The Yosemite Community College District electronically signed off Monday on a lawsuit settlement regarding student free speech rights, in apparent contradiction to its statement Thursday that the settlement was not final.
Modesto Junior College student Robert Van Tuinen filed the lawsuit after MJC staff stopped him from giving away copies of the U.S. Constitution on Constitution Day. In the settlement, signed by YCCD Chancellor Joan Smith and dated Monday, the district agrees to already-changed policies on free speech in common areas and payment of $50,000.
YCCD released a statement Friday saying, “As to the free speech lawsuit, there were issues that remained outstanding until today. Now that many of those have been resolved, and there are commitments that the remainder will be resolved, the settlement will proceed.”
Asked about the Monday signature, a district spokesman said an electronically signed page had been sent last week, but the YCCD had been waiting for assurances from the Foundation for Individual Rights in Education before considering the settlement in force.
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FIRE paid attorney fees for Van Tuinen but was not a party to the lawsuit and not bound by its settlement, said FIRE Senior Vice President Robert Shibley on Friday. But wording changes desired by the district in FIRE communications were not major, he said, and his group agreed to avoid jeopardizing the settlement. “They wanted us to try to communicate things in ways they would prefer,” Shibley said, without giving further details.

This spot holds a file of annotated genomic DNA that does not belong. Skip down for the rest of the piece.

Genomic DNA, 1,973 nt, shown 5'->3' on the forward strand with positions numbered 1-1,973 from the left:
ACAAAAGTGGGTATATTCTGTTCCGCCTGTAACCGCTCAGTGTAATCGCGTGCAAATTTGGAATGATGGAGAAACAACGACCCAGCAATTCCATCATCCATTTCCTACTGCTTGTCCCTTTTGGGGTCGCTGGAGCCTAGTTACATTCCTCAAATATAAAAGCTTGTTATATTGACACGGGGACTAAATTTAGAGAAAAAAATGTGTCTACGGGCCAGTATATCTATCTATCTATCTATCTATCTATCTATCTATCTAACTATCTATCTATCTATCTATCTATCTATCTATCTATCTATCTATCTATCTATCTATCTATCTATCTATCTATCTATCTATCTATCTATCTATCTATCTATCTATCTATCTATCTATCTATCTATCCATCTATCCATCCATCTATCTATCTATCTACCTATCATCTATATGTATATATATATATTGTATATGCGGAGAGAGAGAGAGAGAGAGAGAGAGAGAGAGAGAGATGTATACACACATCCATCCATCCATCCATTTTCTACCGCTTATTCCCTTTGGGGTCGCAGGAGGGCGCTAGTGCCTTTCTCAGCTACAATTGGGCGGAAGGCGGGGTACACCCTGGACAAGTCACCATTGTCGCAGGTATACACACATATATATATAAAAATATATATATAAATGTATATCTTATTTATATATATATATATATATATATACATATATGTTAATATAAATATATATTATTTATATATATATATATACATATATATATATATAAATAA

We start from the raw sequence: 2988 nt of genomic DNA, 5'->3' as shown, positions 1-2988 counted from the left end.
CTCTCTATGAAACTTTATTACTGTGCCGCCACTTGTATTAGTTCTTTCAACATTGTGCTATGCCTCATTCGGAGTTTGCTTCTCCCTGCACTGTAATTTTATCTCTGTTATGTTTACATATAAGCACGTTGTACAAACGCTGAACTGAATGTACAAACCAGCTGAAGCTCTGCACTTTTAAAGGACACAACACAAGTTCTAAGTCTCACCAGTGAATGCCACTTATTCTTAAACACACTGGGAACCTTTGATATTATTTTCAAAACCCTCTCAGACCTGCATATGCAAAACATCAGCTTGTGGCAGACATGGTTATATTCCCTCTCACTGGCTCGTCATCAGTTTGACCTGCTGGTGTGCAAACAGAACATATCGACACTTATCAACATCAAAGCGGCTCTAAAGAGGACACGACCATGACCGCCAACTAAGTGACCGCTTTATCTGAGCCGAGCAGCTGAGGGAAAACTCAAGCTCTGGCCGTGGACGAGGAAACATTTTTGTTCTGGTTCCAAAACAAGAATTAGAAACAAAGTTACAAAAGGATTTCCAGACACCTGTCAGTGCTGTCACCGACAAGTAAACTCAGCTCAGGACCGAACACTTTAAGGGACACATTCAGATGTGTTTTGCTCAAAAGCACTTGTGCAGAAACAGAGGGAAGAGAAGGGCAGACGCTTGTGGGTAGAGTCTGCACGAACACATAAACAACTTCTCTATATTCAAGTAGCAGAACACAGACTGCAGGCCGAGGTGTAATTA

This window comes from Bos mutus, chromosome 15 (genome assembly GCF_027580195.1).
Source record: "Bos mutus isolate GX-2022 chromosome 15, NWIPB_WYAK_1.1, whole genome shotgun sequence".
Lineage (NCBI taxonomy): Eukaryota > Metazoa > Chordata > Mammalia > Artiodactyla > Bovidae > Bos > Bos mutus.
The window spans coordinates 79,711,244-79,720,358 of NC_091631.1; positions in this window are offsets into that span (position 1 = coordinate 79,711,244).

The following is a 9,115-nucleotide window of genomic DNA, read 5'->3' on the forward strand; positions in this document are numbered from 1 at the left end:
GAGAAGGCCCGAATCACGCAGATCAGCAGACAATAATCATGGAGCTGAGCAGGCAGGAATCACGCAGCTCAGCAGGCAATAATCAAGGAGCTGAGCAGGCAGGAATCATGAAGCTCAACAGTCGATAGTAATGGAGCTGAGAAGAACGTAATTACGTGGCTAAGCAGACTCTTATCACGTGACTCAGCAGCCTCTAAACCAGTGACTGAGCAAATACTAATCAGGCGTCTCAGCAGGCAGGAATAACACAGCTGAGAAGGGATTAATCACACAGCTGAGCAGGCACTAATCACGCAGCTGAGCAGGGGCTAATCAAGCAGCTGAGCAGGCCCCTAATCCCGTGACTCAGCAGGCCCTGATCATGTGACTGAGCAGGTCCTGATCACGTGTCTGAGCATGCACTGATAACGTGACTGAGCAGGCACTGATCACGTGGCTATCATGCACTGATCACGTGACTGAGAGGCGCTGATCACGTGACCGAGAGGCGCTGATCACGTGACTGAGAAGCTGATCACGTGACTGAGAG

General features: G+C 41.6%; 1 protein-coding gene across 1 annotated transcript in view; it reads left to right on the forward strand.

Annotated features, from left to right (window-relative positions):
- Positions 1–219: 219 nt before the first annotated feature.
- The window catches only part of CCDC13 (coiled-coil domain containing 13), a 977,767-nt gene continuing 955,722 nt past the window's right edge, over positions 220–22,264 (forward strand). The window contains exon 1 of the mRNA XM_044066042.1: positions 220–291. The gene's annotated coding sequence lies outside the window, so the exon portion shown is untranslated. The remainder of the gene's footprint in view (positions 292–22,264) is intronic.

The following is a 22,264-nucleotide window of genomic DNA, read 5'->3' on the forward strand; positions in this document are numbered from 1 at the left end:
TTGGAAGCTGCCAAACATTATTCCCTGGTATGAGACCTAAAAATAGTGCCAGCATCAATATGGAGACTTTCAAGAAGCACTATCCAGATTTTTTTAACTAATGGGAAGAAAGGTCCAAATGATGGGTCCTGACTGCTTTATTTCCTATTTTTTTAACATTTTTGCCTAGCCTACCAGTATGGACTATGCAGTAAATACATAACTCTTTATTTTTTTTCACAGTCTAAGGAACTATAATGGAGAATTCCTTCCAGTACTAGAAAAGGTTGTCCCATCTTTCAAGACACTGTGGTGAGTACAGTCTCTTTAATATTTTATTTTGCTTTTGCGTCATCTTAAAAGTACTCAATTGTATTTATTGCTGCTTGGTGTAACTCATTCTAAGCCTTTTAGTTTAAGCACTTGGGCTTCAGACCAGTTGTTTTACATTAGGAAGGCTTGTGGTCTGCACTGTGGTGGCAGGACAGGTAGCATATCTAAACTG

The $50,000 settlement should cover legal fees, and any remainder would go to Van Tuinen, Shibley said. “First Amendment lawsuits don’t generally have a lot of money,” he said. “Our goal was to get rid of Modesto’s ridiculous policies, and that’s been done.”
The YCCD board passed the changed policies Feb. 12, agreeing to allow what the district calls expressive use in open common areas at its two schools, MJC and Columbia College.
The lawsuit stemmed from an MJC security officer and staff member stopping Van Tuinen from handing out the copies Sept. 17. He captured the incident on his cellphone. Videos posted on YouTube drew national attention and a flood of emails and calls to the district and MJC, including death threats and hate speech.